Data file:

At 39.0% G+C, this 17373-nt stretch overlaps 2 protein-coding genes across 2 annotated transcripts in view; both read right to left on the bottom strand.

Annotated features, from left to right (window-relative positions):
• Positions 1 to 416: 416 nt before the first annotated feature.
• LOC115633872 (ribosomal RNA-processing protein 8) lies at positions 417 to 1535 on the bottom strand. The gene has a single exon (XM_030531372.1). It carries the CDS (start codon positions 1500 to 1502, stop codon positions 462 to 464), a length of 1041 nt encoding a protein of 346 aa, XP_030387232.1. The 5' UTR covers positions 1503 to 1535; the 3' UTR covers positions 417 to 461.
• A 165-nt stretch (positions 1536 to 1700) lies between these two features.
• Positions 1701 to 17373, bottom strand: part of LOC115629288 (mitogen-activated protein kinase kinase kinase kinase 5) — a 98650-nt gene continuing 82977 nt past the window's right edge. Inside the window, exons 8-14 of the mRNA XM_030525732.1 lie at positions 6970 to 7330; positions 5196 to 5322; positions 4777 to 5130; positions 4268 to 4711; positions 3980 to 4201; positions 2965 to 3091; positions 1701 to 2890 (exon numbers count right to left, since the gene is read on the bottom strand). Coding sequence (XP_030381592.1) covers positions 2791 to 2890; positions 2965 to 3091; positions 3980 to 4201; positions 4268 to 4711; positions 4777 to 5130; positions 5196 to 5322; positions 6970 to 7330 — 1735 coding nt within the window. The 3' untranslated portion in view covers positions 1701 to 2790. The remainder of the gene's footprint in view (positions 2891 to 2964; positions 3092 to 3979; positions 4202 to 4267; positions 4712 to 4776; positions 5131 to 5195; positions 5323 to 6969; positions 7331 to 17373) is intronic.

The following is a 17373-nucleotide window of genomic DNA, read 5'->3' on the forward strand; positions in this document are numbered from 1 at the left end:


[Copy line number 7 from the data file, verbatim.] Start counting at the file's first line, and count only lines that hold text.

The following is a 17373-nucleotide window of genomic DNA, read 5'->3' on the forward strand; positions in this document are numbered from 1 at the left end: